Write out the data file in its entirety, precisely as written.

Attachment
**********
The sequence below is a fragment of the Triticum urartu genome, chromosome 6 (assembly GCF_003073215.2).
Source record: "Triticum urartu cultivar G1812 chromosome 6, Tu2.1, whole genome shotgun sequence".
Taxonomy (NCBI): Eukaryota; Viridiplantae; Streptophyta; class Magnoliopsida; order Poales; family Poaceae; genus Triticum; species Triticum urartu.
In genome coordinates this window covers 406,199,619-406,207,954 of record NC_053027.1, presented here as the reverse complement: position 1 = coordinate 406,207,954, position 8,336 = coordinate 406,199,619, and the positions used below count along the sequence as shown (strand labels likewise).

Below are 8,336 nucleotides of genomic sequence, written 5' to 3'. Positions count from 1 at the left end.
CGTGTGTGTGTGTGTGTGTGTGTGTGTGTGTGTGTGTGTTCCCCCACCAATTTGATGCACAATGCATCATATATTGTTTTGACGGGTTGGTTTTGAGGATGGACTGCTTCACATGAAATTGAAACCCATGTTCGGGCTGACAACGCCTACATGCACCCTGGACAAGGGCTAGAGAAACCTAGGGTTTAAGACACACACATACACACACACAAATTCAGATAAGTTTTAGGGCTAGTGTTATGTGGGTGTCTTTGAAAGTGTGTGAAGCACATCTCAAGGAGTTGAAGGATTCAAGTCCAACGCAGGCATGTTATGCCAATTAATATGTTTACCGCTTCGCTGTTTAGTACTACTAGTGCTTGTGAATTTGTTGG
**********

The sequence below is a fragment of the Triticum urartu genome, chromosome 6 (assembly GCF_003073215.2).
Source record: "Triticum urartu cultivar G1812 chromosome 6, Tu2.1, whole genome shotgun sequence".
Taxonomy (NCBI): Eukaryota; Viridiplantae; Streptophyta; class Magnoliopsida; order Poales; family Poaceae; genus Triticum; species Triticum urartu.
In genome coordinates this window covers 406,199,619-406,207,954 of record NC_053027.1, presented here as the reverse complement: position 1 = coordinate 406,207,954, position 8,336 = coordinate 406,199,619, and the positions used below count along the sequence as shown (strand labels likewise).

Below are 8,336 nucleotides of genomic sequence, written 5' to 3'. Positions count from 1 at the left end.
CGTGTGTGTGTGTGTGTGTGTGTGTGTGTGTGTGTGTGTTCCCCCACCAATTTGATGCACAATGCATCATATATTGTTTTGACGGGTTGGTTTTGAGGATGGACTGCTTCACATGAAATTGAAACCCATGTTCGGGCTGACAACGCCTACATGCACCCTGGACAAGGGCTAGAGAAACCTAGGGTTTAAGACACACACATACACACACACAAATTCAGATAAGTTTTAGGGCTAGTGTTATGTGGGTGTCTTTGAAAGTGTGTGAAGCACATCTCAAGGAGTTGAAGGATTCAAGTCCAACGCAGGCATGTTATGCCAATTAATATGTTTACCGCTTCGCTGTTTAGTACTACTAGTGCTTGTGAATTTGTTGG